Breast Cancer Awareness: Risk Factors & Screening Prep
According to the CDC, 1 in 8 women will be diagnosed with breast cancer in her lifetime. While it’s possible for anyone to develop breast cancer, women over the age of 55 are at the highest risk of developing this disease.
The best way to stay on top of your health is early detection and regular exams. Learn more about your risk factors, and when you should prepare for a mammogram below.
Understanding Your Risk Factors
However, there are a number of factors that could lead to you being at a higher risk of developing breast cancer. These factors include:
- A family history of breast cancer.
- Women who have the BRCA1 or BRCA2 gene.
- Women who have had a //prior breast cancer diagnosis.
- Women who have dense breast tissue.
Patients who are at a very high risk of breast cancer include those who:
- Have a lifetime risk of breast cancer of about 20% to 25% or greater.
- Have a known BRCA1 or BRCA2 gene mutation.
- Have a first-degree relative with a BRCA1 or BRCA2 gene mutation.
- Have had radiation therapy to the chest between the ages of 10 and 30 years.
- Have Li-Fraumeni syndrome, Cowden syndrome, or Bannayan-Riley-Ruvalcaba syndrome.
- Have a first-degree relative with one of the above syndromes.
Performing Self-Checks at Home
Breast self-exams help you find noticeable lumps in your breast at home, either before or in between mammograms. You should perform a self-exam in:
- The shower.
- In front of a mirror.
- In bed, laying down.
Visually examine your breasts, and use your three middle fingers to press down with pressure across your breast. Repeat this laying down, as your breast tissue will spread out further. If you find a lump — don’t jump to panic. 8 out of 10 lumps are not cancerous.
Mammograms can show hidden abnormalities in breast tissue, which means you should still have routine mammograms later in life even if you complete breast self-checks at home.
When To Have Your First Mammogram
A mammogram is a breast cancer screening exam that provides an X-ray image of your breasts. They can either be done in 2D or 3D, an even more advanced and detailed option. Mammographies have two purposes: to detect changes in the breast through screenings and to explore a specific area of the breast through diagnostics.
The American Cancer Society recommends the following updated guidelines when determining when to start regular mammogram screenings:
- Women between 40 and 44 can start screening with a mammogram every year.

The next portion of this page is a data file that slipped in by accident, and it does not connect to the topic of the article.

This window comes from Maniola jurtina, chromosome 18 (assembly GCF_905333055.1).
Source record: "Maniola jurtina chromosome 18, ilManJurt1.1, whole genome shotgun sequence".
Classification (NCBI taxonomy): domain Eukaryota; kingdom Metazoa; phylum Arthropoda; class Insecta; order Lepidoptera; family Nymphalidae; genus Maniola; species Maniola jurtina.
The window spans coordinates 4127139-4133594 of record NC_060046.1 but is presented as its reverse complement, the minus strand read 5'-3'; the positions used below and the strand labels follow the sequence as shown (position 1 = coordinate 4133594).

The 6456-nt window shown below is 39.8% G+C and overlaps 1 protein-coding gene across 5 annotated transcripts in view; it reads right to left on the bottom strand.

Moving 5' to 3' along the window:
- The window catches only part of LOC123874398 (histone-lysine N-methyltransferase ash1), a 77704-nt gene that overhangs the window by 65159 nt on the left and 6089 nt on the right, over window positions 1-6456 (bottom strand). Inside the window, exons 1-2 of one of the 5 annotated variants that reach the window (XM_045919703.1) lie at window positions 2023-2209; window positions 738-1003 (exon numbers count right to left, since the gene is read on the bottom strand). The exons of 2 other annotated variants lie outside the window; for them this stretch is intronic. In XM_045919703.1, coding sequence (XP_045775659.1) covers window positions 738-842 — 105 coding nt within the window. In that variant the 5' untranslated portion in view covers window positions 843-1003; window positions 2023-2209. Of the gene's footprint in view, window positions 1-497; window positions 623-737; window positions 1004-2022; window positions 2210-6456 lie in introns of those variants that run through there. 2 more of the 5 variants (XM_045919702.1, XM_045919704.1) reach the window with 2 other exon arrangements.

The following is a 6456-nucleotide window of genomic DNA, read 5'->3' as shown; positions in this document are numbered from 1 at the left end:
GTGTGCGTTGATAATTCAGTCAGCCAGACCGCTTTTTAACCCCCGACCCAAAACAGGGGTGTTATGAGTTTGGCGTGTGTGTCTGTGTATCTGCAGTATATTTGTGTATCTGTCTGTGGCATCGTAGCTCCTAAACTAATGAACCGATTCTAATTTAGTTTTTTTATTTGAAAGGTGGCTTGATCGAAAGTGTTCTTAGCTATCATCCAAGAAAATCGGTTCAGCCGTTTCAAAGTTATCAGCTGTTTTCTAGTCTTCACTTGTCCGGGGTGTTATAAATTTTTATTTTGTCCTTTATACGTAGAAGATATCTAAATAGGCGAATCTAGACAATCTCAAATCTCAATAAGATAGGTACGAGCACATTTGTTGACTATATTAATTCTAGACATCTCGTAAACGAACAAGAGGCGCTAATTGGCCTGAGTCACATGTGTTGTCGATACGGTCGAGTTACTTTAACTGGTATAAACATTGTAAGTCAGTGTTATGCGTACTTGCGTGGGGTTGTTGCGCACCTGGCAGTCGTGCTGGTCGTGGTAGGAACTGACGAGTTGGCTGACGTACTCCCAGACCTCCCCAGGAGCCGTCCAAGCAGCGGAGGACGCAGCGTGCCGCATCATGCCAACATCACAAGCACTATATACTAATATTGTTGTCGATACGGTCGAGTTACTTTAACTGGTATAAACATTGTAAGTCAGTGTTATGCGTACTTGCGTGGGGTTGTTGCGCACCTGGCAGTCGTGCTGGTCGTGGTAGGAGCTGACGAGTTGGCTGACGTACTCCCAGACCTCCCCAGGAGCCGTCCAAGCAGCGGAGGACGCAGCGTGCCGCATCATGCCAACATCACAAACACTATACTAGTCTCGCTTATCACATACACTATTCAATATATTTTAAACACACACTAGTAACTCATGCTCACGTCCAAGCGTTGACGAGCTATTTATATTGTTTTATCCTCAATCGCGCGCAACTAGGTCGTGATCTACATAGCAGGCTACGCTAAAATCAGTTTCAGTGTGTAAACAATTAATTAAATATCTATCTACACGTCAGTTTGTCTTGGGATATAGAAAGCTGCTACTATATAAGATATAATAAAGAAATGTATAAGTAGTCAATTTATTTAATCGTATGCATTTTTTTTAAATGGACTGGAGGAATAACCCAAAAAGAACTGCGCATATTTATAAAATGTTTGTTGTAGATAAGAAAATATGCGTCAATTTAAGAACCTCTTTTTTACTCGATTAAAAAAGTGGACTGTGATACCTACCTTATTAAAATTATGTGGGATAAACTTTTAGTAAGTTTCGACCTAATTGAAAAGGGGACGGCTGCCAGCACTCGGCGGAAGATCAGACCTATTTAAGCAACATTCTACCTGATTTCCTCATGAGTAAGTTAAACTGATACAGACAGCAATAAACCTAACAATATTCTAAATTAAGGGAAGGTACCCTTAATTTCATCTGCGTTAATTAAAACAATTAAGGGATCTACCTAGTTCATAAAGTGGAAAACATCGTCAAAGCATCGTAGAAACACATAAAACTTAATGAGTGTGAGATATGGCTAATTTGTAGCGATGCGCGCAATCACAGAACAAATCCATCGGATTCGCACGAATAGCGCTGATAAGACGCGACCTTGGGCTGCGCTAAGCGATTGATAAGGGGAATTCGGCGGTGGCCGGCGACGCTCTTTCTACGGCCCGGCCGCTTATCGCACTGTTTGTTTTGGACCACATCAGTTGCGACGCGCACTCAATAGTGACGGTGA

- Women 45 to 54 should get mammograms every year.
- Women 55 and older can switch to a mammogram every other year, or continue yearly mammograms.
- Breast cancer screening should continue as long as a woman is in good health and is expected to live at least 10 more years.
Higher Risk Patients
Additionally, women who are at higher risk of developing breast cancer may benefit from mammogram screenings before the age of 40 — making it important to know your family history and risk factors. If you are at high risk, you should consult with your doctor on how often you should do diagnostic testing for early detection.
What to Expect
Typically, a mammogram appointment is very short — taking only about 10 to 15 minutes. If you’ve talked to a loved one, you may have heard that getting a mammogram can be uncomfortable. Here are a few ways to help prepare and make this experience go as easy as possible:
- Ensure the Food and Drug Administration (FDA) has certified the facility that will be conducting your mammogram.
- Schedule a mammogram when your breasts are likely to be tender, such as a week before or during your period.
- Avoid wearing deodorant, lotions, or perfume under your arms or on your breasts. These products contain metallic particles that can show up on your mammogram, making it more challenging to read your results.
- If you’re nervous about your appointment, have a friend or family member take you there for support.
Arlington Digital Imaging Services
While going for a mammogram or any other cancer diagnostic screening can be emotional for many women, it’s also vital for early detection. Many women don’t discover they have cancer until they’ve had a mammogram, but the earlier it’s discovered, the better the likelihood of remission.
With up-to-date imaging technology and highly experienced technicians on-site, our diagnostic images and impressions at PrimeCare Emergency Center have a swift turnaround time and are highly reliable. From digital x-ray imaging to ultrasound imaging, CT scanning, and mammography screenings, our skilled team of radiology experts is here to support you.
For more information, contact our team today: (682) 253-6655